Hey, history fanatics! If you need a new museum fix, you should consider the Tri-Region for a dose of some education. A lot of the museums in the Tri-Region emphasize the hands-on experience; learning in non-stuffy environments – meaning lots of reasons for a day trip. So let’s talk museums – which ones in the Tri-Region should you visit?
Stony Plain and Parkland Pioneer Museum
Step back into time as you walk through a series of meticulously restored buildings and artifacts collectively telling some of the stories of the Tri-Region. The museum grounds include the region’s oldest municipal building, a schoolhouse, a farm with working equipment, a summer-only Tea House that doubles as an excellent one-stop shop for sandwiches and plenty more to explore on a day trip.
Stony Plain’s Mural Tour
With more than 30 public murals dotted around the region, Stony Plain’s mural program was introduced almost thirty years ago as a way to celebrate the town’s heritage and culture. These murals were created by Canadian artists, depicting pivotal moments in the town’s history. Think of it as an outdoor museum you need to explore from top to bottom. If you’re visiting the area during the summertime, the guided horse and carriage tours make exploring the town’s murals provide a whole new experience!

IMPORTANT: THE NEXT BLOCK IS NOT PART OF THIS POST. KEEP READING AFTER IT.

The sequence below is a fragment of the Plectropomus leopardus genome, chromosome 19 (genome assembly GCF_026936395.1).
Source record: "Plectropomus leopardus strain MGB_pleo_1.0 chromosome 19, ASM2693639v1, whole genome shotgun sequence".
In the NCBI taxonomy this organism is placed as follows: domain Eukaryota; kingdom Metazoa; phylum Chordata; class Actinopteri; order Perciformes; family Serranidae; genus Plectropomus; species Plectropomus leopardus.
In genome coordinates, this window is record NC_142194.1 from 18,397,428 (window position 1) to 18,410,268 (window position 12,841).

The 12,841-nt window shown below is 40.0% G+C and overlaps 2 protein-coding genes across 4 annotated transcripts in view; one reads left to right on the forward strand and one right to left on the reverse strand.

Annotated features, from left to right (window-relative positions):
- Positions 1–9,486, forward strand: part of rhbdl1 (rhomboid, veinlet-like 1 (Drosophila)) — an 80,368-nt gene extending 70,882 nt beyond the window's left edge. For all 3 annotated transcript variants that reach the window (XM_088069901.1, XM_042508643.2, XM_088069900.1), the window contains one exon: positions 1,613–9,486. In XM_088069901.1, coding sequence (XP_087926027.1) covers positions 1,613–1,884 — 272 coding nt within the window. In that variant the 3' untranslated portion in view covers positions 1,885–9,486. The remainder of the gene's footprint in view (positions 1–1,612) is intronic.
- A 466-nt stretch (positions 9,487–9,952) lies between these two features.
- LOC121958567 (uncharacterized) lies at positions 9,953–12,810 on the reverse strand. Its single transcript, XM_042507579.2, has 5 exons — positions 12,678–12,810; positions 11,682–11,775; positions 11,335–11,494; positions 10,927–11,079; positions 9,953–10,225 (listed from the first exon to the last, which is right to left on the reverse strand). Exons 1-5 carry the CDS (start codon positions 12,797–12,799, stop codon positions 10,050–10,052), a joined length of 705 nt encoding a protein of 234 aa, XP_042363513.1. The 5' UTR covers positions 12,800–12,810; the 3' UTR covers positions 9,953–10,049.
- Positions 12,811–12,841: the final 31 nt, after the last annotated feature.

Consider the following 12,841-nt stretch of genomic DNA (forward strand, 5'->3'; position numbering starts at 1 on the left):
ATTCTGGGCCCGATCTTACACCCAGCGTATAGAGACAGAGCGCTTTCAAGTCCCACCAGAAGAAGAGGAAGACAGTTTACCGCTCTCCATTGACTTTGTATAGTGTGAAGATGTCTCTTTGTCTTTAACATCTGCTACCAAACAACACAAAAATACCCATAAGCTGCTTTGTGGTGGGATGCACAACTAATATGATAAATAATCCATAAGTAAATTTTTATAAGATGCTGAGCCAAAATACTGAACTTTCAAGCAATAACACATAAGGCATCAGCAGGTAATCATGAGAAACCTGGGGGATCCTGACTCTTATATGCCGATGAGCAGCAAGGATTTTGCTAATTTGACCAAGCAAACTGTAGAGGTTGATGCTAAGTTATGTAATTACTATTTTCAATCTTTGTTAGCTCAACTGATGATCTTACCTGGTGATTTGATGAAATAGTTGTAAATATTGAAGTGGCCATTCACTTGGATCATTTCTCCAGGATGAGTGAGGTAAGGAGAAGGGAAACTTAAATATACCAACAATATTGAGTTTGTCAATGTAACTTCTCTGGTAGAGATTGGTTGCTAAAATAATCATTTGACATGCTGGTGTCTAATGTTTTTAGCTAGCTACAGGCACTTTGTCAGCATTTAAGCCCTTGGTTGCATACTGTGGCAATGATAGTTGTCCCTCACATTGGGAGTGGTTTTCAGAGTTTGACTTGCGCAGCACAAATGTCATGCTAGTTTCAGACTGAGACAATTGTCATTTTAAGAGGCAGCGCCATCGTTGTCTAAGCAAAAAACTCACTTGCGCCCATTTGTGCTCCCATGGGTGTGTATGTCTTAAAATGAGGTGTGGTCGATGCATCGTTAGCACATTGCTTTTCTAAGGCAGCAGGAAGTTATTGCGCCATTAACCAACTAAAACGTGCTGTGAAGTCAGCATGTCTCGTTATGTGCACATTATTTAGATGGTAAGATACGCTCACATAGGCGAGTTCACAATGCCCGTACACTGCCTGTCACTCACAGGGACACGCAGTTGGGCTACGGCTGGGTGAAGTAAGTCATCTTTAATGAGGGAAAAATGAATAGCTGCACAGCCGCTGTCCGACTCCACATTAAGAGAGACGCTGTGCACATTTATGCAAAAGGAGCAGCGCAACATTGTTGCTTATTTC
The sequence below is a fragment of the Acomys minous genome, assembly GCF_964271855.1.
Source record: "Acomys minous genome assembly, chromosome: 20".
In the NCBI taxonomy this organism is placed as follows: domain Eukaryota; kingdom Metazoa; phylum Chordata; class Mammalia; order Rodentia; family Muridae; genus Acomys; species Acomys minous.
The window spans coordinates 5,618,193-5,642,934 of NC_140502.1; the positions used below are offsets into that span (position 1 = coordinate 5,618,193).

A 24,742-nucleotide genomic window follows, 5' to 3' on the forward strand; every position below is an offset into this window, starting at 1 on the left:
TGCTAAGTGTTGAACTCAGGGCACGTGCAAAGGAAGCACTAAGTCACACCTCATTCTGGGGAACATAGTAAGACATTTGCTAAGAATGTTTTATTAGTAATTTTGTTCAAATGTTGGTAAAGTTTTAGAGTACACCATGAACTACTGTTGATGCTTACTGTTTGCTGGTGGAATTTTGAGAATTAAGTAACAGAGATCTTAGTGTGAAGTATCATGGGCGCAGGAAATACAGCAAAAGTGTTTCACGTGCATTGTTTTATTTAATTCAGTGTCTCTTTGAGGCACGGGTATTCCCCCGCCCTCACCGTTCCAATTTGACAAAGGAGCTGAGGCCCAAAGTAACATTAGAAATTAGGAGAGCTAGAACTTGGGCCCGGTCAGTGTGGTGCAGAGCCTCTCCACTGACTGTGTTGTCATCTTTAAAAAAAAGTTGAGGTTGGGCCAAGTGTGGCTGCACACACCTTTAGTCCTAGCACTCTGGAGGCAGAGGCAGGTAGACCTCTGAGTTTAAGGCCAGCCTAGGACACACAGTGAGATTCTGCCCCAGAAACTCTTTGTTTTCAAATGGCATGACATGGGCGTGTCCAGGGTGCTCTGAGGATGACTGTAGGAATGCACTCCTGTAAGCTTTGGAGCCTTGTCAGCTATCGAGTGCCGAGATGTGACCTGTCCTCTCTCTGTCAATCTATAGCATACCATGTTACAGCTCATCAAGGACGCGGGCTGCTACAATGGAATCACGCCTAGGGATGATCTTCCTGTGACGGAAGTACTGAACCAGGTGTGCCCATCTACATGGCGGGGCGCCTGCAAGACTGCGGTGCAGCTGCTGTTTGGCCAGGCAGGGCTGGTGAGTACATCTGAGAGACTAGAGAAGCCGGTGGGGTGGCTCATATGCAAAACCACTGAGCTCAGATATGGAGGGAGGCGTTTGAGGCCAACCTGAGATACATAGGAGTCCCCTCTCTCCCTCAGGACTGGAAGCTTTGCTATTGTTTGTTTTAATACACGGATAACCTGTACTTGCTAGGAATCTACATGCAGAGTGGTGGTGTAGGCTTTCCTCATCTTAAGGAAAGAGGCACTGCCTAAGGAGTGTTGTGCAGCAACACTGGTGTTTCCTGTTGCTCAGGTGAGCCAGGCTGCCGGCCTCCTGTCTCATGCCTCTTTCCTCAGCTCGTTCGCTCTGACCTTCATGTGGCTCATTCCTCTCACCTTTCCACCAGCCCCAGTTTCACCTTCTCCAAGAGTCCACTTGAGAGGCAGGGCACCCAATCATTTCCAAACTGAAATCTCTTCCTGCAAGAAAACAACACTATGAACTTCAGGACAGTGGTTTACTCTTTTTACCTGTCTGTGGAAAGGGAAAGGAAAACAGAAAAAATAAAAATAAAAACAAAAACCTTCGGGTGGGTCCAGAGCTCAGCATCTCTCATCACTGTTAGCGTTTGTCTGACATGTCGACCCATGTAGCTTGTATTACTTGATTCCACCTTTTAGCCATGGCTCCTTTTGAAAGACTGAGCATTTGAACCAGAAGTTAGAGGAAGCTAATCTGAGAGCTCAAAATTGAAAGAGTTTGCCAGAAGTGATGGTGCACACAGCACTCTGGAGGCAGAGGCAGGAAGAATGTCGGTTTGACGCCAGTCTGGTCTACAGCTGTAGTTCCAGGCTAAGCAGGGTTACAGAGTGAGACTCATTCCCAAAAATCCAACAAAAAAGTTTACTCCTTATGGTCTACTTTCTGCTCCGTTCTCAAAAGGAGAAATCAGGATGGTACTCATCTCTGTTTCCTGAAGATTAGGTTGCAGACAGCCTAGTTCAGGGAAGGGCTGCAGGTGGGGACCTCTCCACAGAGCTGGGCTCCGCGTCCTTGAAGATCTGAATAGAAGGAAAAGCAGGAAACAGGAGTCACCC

Named for the Cree word for ‘looking glass,’ Wabamun’s museum does a similar thing in examining the village and district’s past as a commercial and industrial meeting point. Packed with plenty of artifacts, photos, and objects detailing the region’s history, you’ll get a better chance at understanding the stories of the tourists who would travel just to hang out at the nearby lake or the commercial fishermen who worked in the area. Plus, you can drive past the country’s largest dragonfly on the way there!
Seba Beach Museum
Tucked away in Seba’s All Saint’s Anglican Church, the Seba Beach Museum keeps the memories of the beachside retreat alive. They’ve got a collection of goods dating back more than a century depicting the region’s early history, plus a gift shop loaded with one-of-a-kind gifts from local artisans and the original village office included, a fantastic blast to the past for any history nut.
Which ones are you planning to visit?